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Macular Degeneration MPS II

MPS II Macular Pigment Density Screener

Untreated macular degeneration (AMD) is one of the leading causes of blindness in our senior population, impacting the lives of over 1 in 4 of those over the age of 75 and up to 50% once over 85 years old.

AMD is an age related eye disease that runs in families, and is a leading cause of blindness in our aging population. There is no cure for this ocular disease, and AMD related vision loss is cannot usually be recovered.

If AMD is detected early, there are treatments and supplements that can be taken to reduce your risk of vision loss, so routine eye exams are essential.

While researchers have not yet discovered a cure for age-related macular degeneration (AMD), there are treatment options which prevent the disease from progressing to blindness, and in some cases, they can even improve vision. It’s important to have an open discussion with your eye doctor about the risks and limitations of AMD treatments.

Types of Macular Degeneration:

There are 2 basic types of AMD, the wet form and the dry form.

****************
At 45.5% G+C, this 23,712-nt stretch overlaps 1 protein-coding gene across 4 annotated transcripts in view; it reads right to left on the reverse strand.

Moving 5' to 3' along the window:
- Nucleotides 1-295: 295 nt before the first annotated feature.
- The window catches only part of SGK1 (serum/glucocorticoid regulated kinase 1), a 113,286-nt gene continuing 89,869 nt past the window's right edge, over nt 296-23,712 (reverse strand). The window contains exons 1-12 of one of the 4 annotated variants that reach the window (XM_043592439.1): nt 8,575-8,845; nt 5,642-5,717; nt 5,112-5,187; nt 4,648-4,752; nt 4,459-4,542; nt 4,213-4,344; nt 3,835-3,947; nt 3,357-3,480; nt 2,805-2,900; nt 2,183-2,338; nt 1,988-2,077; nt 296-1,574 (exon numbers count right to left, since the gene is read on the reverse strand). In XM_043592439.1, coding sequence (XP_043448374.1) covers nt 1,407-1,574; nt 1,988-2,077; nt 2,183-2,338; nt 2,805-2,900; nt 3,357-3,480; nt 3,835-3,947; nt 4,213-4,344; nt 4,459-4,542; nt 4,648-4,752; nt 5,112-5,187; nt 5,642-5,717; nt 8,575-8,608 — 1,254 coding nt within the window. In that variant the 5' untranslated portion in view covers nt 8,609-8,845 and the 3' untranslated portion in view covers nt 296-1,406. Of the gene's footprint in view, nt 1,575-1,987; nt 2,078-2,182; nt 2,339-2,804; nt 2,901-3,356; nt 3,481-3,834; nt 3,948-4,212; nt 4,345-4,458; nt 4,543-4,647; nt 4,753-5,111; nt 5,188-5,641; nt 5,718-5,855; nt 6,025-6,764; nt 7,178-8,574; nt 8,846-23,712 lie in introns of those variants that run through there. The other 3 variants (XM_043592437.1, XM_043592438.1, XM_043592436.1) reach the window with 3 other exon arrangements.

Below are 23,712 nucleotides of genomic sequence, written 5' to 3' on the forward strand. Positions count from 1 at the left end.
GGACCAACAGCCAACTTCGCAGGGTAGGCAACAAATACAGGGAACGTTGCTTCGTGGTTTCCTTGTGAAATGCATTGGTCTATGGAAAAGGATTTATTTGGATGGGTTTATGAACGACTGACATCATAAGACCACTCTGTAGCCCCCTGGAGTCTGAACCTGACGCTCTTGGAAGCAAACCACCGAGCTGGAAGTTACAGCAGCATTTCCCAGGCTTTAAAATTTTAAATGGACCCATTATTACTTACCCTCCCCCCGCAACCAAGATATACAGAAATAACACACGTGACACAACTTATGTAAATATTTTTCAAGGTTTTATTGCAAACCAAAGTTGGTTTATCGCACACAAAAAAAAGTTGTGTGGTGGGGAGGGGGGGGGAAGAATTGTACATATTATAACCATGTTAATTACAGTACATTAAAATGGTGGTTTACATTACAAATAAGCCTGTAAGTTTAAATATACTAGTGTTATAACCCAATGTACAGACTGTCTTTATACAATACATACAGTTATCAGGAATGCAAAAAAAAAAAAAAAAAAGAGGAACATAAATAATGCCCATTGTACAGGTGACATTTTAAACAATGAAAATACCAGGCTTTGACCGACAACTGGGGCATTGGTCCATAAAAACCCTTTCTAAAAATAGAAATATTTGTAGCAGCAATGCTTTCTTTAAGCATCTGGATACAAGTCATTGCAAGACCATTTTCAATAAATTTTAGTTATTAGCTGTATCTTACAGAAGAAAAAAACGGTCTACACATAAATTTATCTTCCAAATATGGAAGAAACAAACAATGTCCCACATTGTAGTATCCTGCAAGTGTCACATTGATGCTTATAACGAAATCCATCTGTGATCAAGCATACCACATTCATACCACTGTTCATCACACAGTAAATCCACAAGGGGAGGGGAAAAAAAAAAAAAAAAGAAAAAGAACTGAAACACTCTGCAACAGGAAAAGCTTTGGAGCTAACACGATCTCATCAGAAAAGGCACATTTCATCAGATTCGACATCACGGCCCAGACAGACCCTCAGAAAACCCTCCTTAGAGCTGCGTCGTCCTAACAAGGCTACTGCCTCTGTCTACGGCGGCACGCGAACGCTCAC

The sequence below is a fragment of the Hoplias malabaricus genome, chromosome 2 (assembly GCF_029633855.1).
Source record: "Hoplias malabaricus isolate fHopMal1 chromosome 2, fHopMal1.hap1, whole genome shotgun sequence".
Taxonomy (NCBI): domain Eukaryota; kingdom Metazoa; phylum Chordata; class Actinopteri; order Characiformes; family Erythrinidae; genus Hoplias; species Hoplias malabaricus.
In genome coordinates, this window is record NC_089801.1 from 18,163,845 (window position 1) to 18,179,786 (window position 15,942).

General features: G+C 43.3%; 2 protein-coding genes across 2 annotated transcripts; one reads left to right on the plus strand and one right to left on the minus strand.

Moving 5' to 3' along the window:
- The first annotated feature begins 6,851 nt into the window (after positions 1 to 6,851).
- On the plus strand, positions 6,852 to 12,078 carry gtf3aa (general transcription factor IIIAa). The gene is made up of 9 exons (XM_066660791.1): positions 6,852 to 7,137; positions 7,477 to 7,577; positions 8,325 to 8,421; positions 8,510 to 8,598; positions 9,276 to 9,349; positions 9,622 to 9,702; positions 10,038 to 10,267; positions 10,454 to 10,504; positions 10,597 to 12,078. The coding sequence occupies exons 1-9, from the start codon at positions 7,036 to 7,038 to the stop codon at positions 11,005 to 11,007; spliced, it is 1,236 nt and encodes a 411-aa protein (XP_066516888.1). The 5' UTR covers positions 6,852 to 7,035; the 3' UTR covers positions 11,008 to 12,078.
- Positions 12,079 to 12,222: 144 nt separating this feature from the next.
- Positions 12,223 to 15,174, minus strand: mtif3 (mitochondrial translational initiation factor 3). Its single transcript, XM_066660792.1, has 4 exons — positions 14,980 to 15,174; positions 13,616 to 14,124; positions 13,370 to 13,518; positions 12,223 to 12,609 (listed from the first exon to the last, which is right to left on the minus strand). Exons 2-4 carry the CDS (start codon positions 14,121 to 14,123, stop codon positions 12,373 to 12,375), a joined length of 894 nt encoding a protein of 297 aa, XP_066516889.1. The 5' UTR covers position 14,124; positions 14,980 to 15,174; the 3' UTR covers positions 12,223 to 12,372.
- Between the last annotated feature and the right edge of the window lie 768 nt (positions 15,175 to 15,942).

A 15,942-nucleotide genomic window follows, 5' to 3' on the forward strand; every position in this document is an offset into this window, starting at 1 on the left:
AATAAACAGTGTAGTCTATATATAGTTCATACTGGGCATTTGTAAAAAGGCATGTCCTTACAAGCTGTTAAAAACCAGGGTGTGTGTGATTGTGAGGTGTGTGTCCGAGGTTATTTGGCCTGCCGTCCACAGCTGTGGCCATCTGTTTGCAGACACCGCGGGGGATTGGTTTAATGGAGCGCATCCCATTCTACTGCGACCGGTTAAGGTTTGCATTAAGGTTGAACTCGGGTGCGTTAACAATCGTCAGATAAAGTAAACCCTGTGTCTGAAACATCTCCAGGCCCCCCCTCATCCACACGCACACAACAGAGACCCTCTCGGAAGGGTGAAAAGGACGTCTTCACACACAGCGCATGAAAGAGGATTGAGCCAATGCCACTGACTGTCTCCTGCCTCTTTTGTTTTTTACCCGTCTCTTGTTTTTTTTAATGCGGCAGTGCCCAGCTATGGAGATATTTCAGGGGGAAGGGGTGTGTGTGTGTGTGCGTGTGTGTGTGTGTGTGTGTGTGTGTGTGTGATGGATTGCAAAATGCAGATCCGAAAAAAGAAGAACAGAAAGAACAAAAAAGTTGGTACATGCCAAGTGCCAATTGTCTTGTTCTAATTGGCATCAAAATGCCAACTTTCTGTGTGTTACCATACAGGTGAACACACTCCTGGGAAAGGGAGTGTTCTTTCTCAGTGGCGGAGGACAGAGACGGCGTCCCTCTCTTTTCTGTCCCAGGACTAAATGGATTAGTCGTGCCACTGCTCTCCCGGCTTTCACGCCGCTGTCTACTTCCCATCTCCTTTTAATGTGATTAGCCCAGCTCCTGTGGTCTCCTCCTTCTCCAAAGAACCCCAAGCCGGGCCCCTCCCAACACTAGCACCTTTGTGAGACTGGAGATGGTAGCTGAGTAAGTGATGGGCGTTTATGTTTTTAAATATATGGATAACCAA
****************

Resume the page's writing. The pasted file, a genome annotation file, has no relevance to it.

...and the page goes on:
• Dry macular degeneration is considered the less aggressive form of AMD. It typically progresses much more slowly, and the level of eyesight damage is less severe. Dry AMD is detected during routine eye exams, which is why it’s important to have yearly testing. Treating Dry AMD often involves high doses of zinc and antioxidants which have been shown to slow diseases progression.
  • Wet macular degeneration is the more severe form of AMD. Call us to book an emergency eye doctor’s appointment if you experience a sudden worsening of blurry central vision. Wet AMD occurs when there is abnormal blood vessel growth (angiogenesis), and leakage, which can cause scar tissue to develop. Treatments include laser surgery, injecting light sensitive dyes, or AMD medication injected directly into the eye to inhibit angiogenesis.

MPS II Macular Pigment Density Screener

Reduced macular pigment density has been shown to be a risk factor for age related macular degeneration.

The MPS screener test takes two or three minutes to carry out, to detect of low levels of pigment at the maculae of your eyes. This test will enable our office to provide you with advice on nutrition which may include specific supplements.

Follow up tests will show whether the protective pigment levels increase over time and what the best options are to protect your eyes as much as possible.